Antarctic Peninsula: Crane Glacier

Click image to download a Hi-Res version. (~4 MB)

LVIS maps an entire glacial region along the Antarctic Peninsula

The NASA/GSFC LVIS sensor was used to collect data in the region of the Crane, Evans, Green, Jorum and Hektoria Glaciers on the Antarctic Peninsula on November 5th, 2009. The data collection was part of Operation IceBridge activities and was flown during a single 11 hour flight on the NASA DC-8 aircraft at altitudes of ~35,000' and above.

The official footprint level data products can be downloaded from NSIDC under the IceBridge Data Section. We have also generated some preliminary gridded data products to facilitate visualization of these data. Data were gridded using a nearest neighbor algorithm at a spacing of 30m in a polar stereographic projection (projection center 71S,0E) and the grids output in NetCDF format (.nc) and as an ascii x, y, elevation file. The reference frame of the data is ITRF00. Earth Tide corrections have been applied.

Utilizing a rapid-PPP aircraft trajectory solution and preliminary instrument biases, the LVIS team created this quicklook topographic image of the Crane Glacier just a few days after collecting the data.

The entire mapped area is 16 x 160 miles (26 x 260 km), and this image shows the center ~1/3. The total area is ~ 7,000 sq. km (roughly the size of the US state of Delaware) - this is the largest, contiguous area we have ever mapped with LVIS, and the DC-8 allowed us to collect it in a single flight. This image consists of 16 lines stitched together ("mowing the lawn") and the footprints were approximately 20 m in diameter. Some small processing artifacts are evident when you zoom in close, but these will go away once we apply the final timing and angle calibrations.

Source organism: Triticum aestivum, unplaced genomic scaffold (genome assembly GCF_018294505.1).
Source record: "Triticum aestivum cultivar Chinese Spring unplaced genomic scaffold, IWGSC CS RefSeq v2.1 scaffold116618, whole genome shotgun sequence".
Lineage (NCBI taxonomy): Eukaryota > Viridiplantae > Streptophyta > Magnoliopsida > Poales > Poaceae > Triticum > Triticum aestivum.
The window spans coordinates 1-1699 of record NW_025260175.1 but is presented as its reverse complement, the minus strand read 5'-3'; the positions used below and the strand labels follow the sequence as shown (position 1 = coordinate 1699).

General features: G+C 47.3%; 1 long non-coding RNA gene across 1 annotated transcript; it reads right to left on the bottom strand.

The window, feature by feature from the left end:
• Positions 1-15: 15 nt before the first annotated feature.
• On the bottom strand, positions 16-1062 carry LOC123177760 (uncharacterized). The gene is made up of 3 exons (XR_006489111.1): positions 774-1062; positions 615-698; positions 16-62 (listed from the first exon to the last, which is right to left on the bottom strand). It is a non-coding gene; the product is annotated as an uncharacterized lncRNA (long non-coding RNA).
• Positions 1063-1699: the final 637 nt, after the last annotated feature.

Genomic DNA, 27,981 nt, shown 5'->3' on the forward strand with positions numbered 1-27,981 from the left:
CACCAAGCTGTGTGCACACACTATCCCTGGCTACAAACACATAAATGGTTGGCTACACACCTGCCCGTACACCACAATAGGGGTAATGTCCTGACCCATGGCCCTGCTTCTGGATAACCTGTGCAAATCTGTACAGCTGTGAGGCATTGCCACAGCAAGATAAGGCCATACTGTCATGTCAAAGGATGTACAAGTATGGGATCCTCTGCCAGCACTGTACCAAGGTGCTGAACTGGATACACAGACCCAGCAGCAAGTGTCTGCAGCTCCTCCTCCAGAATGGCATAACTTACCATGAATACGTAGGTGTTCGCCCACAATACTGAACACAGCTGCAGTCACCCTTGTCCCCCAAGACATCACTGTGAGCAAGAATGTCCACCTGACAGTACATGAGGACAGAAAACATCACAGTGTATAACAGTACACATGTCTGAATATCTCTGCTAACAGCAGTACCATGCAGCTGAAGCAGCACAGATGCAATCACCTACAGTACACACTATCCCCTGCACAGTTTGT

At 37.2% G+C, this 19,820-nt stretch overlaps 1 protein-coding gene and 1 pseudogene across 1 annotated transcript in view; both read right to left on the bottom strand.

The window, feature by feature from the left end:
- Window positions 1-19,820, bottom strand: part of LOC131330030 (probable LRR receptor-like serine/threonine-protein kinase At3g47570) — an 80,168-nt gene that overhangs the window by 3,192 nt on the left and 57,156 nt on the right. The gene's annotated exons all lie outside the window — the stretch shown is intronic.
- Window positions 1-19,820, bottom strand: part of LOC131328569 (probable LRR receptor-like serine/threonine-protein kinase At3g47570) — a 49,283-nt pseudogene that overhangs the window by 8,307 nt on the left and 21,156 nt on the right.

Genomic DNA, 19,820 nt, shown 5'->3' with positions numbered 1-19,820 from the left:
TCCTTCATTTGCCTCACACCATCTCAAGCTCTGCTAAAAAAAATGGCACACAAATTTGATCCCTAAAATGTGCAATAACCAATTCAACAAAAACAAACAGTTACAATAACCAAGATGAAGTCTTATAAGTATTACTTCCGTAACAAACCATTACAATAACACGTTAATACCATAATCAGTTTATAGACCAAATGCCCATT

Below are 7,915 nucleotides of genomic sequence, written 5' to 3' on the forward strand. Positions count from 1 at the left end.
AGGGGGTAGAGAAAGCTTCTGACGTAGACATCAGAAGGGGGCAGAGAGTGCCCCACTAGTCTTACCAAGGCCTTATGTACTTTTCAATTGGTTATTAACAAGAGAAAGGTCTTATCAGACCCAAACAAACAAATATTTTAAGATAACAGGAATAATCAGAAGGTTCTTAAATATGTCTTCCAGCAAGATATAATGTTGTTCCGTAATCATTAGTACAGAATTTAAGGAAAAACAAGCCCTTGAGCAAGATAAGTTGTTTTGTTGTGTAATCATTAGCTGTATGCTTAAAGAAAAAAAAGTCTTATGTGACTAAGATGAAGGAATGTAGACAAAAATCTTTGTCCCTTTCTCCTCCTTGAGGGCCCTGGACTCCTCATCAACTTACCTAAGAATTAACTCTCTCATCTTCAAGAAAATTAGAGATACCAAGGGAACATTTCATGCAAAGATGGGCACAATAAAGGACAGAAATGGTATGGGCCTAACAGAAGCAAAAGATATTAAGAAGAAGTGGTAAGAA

Three files are provided in NetCDF and ASCII format, each refering to different reflecting surfaces within each laser footprint. To Download files click on the file of interest below:

Surface NetCDF Filename ASCII Filename
Low NASALVIS_Crane_MJD55140_LowSurface.txt
Centroid NASALVIS_Crane_MJD55140_CentroidSurface.txt
High NASALVIS_Crane_MJD55140_HighSurface.txt

  • "Low Surface" indicates that the mean elevation of the lowest reflecting surface.
  • "High Surface" indicates that the mean elevation of the highest reflecting surface.
  • "Centroid Surface" indicates the centroid of the returned waveform.

Click image to download a Hi-Res version (~14MB).

LVIS maps an entire glacial region along the Antarctic Peninsula

In simple, non-complex terrain such as the smooth interior of an ice sheet, the "low" and "high" surfaces will be identical since the laser return waveform will only contain one ~gaussian mode. However, over more complex terrain, for example, crevassed or rocky surfaces where multiple reflecting modes occur within the laser footprint, these two surfaces will occur at different elevations and it is left to the end user to decide which will be the more appropriate elevation product for their application. These 3 surface elevations are also in the official NSIDC LVIS level2 data products. All of these data products are derived from the official LVIS NSIDC Level1B data product (the geolocated laser waveform).

A geotiff format file is also provided to which the EGM96 geoid offset has been applied to the elevations. Files are:

Surface GeoTIFF Filename

Users should be aware that these gridded data will have degraded precision relative to that of the actual individual footprint level data. Data collected during turns have been removed from the release data due to slightly degraded accuracy - please contact us for further information on the availability of these additional data. We have also filtered out some data where the detector was slightly saturated although these data may be included in future releases, once corrected.